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KFS spreads state-of-the-art forest leisure know-how to Indonesia

By 정주원

Published : Sept. 3, 2015 - 18:39

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Korea Forest Service Minister Shin Won-sop (eighth from left) and South Korean forest authorities visit Korindo Group’s lush forest plantation in Kalimantan, Indonesia, on July 2, 2013. (Korea Forest Service) Korea Forest Service Minister Shin Won-sop (eighth from left) and South Korean forest authorities visit Korindo Group’s lush forest plantation in Kalimantan, Indonesia, on July 2, 2013. (Korea Forest Service)


The Korea Forest Service has successfully brought the nation’s advanced expertise in the forest leisure industry and ecological tourism to Indonesia, widening the scope of environmental cooperation between the two nations.

KFS, the state agency for afforestation and forest resources, invited around 30 islanders of Lombok, a global vacation venue in Indonesia, to learn Korea’s latest green leisure know-how. The five-day instruction program was held from Aug. 24 to 28, pinning high hopes on maximizing the tourist value of the lush Indonesian island.

The tutorial offered a variety of lectures and on-site training for forest tour guides, craftsmen and butterfly breeders. In addition, the program introduced Korea’s historical New Village Movement, an agricultural development plan that aroused the widespread social participation of farming communities.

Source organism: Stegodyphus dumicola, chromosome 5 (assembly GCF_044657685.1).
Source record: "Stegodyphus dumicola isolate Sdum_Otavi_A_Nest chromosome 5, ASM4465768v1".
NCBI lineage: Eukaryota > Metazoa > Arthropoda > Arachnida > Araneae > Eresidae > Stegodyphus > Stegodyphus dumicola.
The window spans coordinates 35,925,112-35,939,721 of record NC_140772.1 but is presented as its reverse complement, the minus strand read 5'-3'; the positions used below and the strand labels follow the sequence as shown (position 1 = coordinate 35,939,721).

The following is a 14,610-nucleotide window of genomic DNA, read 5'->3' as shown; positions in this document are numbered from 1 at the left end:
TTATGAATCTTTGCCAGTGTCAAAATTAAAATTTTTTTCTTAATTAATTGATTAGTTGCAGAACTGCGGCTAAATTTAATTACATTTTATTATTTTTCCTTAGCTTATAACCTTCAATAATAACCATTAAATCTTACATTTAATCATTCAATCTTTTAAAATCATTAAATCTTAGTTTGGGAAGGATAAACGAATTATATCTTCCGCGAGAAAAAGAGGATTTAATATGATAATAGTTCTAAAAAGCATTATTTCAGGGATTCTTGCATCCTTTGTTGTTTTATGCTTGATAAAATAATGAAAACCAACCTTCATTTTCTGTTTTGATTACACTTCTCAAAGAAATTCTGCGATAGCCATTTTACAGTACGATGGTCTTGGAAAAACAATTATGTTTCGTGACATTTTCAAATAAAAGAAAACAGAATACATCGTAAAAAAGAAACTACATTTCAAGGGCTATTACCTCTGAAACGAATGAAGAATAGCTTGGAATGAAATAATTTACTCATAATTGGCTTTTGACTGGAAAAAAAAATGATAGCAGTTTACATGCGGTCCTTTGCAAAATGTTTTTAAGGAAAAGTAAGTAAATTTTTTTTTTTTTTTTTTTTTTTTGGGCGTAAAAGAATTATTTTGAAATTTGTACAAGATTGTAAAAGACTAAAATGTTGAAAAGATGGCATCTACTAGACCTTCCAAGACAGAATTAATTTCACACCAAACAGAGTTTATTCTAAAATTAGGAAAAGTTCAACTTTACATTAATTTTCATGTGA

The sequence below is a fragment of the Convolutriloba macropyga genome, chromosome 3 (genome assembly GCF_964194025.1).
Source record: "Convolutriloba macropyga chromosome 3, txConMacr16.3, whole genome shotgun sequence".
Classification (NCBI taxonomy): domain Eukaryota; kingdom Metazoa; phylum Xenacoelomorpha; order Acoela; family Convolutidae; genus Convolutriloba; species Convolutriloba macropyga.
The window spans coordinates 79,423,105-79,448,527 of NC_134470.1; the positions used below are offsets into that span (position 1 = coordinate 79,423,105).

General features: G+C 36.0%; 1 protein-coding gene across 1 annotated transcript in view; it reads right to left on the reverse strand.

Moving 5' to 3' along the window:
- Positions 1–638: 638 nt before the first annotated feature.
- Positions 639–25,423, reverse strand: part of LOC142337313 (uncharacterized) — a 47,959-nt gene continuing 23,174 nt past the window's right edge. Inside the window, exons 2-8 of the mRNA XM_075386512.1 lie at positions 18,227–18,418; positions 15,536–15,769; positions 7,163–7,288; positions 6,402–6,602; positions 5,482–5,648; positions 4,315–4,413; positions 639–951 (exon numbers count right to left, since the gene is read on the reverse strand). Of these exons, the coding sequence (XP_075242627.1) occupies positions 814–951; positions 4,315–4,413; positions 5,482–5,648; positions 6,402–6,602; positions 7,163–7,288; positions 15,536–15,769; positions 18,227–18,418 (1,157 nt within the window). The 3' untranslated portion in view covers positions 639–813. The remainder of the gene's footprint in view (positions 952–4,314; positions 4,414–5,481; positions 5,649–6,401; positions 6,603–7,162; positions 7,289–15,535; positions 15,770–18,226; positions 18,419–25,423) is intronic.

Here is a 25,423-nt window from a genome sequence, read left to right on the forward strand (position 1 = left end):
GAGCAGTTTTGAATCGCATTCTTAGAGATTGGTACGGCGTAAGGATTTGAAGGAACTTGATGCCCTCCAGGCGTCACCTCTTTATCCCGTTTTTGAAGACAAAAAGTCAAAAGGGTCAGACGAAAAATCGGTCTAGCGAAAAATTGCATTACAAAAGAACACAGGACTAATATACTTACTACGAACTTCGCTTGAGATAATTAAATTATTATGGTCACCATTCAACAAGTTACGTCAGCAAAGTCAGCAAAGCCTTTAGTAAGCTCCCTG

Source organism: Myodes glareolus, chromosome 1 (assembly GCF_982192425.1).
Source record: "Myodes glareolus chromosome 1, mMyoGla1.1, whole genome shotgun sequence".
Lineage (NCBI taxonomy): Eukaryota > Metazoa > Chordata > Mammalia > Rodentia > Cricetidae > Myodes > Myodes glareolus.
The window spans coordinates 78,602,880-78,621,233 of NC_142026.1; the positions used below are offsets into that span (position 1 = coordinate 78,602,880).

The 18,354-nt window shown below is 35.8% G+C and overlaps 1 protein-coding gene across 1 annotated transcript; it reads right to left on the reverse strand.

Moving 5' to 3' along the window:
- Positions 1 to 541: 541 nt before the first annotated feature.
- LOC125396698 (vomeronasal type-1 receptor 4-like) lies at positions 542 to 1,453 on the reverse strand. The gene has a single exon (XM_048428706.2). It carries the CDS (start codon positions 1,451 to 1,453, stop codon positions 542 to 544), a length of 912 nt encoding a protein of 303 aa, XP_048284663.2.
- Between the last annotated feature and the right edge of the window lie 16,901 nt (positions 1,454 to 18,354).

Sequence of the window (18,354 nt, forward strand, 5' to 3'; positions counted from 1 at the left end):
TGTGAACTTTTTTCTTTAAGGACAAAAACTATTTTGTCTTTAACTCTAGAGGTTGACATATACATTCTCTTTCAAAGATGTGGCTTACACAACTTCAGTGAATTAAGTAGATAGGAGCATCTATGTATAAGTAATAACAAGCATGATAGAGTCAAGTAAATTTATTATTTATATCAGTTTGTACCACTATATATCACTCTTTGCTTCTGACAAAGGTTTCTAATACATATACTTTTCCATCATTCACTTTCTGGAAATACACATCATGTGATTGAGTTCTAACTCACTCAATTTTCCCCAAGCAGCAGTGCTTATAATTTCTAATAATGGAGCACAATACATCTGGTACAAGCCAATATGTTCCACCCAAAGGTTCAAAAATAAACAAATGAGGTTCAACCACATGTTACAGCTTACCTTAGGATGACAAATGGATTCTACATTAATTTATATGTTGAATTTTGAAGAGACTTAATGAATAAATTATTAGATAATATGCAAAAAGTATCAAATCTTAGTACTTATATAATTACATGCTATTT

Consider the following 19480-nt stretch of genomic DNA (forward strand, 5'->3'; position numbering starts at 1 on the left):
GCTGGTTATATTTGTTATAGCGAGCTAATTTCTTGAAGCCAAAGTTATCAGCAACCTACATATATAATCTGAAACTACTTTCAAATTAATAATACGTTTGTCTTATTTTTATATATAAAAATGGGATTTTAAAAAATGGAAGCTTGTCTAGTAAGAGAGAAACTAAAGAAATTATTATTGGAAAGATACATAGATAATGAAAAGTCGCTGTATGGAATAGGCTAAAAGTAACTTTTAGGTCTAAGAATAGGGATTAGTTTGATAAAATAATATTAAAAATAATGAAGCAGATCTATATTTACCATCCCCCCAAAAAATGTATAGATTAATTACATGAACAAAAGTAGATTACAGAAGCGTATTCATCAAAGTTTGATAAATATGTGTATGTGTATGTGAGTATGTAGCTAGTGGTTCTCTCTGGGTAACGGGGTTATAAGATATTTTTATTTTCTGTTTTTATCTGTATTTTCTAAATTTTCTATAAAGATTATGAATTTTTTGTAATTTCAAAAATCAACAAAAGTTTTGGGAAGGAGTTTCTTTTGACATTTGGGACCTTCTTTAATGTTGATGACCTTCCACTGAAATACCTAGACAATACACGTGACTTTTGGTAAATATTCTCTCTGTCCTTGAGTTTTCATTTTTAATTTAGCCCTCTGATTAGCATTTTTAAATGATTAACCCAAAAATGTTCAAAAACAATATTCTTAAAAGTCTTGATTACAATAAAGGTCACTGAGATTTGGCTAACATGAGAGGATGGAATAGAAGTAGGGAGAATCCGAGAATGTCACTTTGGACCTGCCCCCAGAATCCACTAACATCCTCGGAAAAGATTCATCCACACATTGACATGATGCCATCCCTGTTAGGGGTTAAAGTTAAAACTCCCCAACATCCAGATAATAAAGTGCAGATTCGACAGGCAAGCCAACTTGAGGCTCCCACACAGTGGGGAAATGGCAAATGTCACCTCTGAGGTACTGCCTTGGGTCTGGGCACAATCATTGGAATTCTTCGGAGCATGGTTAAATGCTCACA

Earlier in the first half of this year, a group of high-profile forest authorities of Indonesia also participated in KFS’ program.

The educational program is part of the Korea-Indonesia cooperative agreement signed by the governmental forest agencies in 2013, the 40th anniversary of Korea-Indonesia diplomatic ties. According to the agreement, Korea and Indonesia support the active exchange of expertise on forest-related industries, including forest-healing leisure plans and living-ecology tourism.

KFS’ tutorial aims at contributing to Indonesia’s master plan to invigorate the forest-related tourism industries of Lombok. According to the master plan, Indonesia will establish environmentally friendly tourist facilities for forest healing and ecological tourism in Tunac on Lombok Island by 2018.

As a nation with mountainous areas taking up more than 70 percent of the entire territory, Korea has accumulated rich experience and knowledge in forest tourism, according to the KFS.

“The tutorial programs focus on the sustainable growth of (Lombok’s) local economy, rather than an instant development of a single tourist program,” a KFS official said.

By Chung Joo-won (joowonc@heraldcorp.com)